Joe Fraser on being world champion and Cirque du Soleil
By Mark Ashenden
Last Updated: 09/01/20 12:02am
It's been a whirlwind three months for gymnast Joe Fraser.
Parallel bars gold at the World Championship in October. It was shocking, inspirational and historic. This unassuming 21-year-old from Birmingham also became the first black male gymnast to win gold for GB.
It was a lot to take on board for the Sky Sports Scholar. But hopefully bigger stages await.
As qualification for the Tokyo Olympics hots up, Fraser discusses a glorious night in Stuttgart, dreaming of joining the circus, the support of Sky and how he wants to be remembered!
"Having time to reflect on the World Championship I can now see how much it meant to so many people and not just my immediate family and friends!
It's more on a national scale where everyone feels a part of a journey and I'm glad to have been able to bring everyone together at one of the biggest sporting events in the world.
I also didn't realise I was the first black male to win a world gold medal so as you can imagine finding that out for me was crazy!
It meant so much to me. Not only be making history for my country but also my background and even better to do it in Black History month.
Before I got on the bars, I told myself I had nothing to lose and to have fun. With a packed-out arena and friends and family in the crowd, all you want to do is your best.
I have always gone for broke ever since I was a kid. My coach and I never want to get in a situation where I can say 'what if I'd have done….' For that reason, we always go for it and 'leave it all out there' as my coach says.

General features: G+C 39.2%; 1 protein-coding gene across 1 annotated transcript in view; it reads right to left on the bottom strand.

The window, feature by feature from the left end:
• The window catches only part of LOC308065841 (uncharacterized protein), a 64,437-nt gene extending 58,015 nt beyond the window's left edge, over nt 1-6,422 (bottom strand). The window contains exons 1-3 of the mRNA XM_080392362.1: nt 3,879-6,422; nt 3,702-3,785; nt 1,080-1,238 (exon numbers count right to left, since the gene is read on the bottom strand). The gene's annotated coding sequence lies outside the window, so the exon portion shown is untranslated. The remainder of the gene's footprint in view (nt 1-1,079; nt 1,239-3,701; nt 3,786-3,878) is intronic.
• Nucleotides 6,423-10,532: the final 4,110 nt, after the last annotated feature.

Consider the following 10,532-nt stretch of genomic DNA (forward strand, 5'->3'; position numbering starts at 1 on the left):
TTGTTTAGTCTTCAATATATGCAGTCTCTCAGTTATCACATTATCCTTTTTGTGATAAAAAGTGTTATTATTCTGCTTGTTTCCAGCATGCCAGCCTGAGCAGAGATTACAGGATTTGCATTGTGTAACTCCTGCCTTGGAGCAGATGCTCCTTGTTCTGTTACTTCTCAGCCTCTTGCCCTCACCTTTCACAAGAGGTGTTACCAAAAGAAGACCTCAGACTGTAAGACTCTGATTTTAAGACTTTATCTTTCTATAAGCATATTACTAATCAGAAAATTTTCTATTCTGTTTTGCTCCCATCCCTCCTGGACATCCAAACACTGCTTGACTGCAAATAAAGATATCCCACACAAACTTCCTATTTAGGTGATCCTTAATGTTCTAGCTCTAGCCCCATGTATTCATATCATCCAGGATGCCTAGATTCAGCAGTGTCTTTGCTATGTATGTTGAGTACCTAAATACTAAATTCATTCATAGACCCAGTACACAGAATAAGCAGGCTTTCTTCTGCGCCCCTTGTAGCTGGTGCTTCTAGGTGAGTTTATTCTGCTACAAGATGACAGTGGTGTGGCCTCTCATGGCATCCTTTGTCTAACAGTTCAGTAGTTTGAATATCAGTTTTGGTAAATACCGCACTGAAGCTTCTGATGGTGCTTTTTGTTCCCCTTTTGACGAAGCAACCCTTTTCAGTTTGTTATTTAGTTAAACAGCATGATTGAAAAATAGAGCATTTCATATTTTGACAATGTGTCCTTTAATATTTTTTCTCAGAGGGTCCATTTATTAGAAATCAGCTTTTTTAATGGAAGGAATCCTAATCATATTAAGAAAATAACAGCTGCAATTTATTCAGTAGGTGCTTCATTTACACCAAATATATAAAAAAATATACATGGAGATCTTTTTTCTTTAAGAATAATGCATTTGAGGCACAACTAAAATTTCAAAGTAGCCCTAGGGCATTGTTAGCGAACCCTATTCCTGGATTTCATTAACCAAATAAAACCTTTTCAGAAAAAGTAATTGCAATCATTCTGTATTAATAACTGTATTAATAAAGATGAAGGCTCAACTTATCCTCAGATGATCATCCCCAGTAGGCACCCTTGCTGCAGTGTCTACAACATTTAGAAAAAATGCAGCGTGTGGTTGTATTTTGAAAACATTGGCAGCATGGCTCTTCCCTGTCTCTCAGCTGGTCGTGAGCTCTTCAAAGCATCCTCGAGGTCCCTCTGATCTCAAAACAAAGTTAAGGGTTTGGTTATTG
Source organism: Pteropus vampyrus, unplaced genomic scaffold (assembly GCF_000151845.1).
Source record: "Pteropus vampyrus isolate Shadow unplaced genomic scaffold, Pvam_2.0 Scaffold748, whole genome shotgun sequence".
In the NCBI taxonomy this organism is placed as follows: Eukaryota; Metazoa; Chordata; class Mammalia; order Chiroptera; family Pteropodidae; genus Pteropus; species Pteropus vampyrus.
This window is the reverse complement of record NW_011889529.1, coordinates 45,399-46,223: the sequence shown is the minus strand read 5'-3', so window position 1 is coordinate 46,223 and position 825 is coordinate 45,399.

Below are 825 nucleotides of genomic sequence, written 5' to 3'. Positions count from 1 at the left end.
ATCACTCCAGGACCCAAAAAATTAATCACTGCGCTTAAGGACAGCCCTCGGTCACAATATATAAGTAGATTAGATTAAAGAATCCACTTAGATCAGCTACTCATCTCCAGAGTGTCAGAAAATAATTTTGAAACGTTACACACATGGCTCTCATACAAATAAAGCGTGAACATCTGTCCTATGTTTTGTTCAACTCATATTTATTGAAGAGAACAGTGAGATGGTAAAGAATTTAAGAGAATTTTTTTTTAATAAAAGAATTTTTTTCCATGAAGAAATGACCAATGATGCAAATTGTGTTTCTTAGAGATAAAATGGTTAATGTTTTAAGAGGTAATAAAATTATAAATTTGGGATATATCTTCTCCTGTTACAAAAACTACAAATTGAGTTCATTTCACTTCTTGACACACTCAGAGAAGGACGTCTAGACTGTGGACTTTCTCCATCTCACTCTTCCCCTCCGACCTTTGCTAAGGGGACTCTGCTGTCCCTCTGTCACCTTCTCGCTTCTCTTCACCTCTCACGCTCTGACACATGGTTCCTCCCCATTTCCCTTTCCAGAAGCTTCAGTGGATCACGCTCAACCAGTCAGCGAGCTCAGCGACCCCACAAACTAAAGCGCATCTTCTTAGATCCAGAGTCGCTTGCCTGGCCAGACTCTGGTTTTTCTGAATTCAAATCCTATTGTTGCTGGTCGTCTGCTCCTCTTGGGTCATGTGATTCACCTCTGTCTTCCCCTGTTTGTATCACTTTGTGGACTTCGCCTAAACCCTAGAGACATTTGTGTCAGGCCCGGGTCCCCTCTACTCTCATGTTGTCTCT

As I rushed around to get the right amount of chalk on the bars before my routine my coach said "calm down" and that was all I needed to refocus and get set for the routine I had to deliver.
I was the most prepared I'd been and I just wanted to soak it up. Once it was over, I experienced nerves like I had never done before. Knowing there was nothing I could do and I had to watch the world's top guys try to beat my score was crazy.
I know I can improve massively - especially with my dismount landing. I'll be doing many numbers to improve that as I push towards my Olympic dream.
I also know my difficulty is very high but I have spoken with my coach on the bits we can do to squeeze the most out of the routine so I look forward to the next 12 months.
Cirque du Soleil is a great transition for an athlete in my sport and many have done it before me and it's something I have thought about since I was 14.
I have friends doing it and it looks so much fun. Travelling is something I love about gymnastics and the idea of doing that and performing, even once I eventually retire, has intrigued me for years.
I'd like to think it's a while away but it's always important to have an idea of what you want to do!
Being a Sky Scholar has kept me level-headed and focused on my goals as an athlete and the best ways to maximise my performances.
I can honestly say they have helped guide me to be the athlete and person I am today!
My mentors are always there whenever I need and I am just so grateful to have been a part of it and look forward to the future we have together.
I want people to think of me as the gymnast that always went for broke and could perform while having fun!
By doing that I feel it would be a good way for the future to enter competitions and know that hard work will get you to the best of your game.
Having me start off as a gymnast who came last at my first national championships and then over a decade later being world champion shows that if at first you don't succeed try, try again and that's what I always have done.
I try to motivate people in and out of the gym and the final thing I'd want is for some skills in the gymnastics code of points named after myself - perhaps sommething called 'The Fraser'.
That would be the best legacy I could ask for!"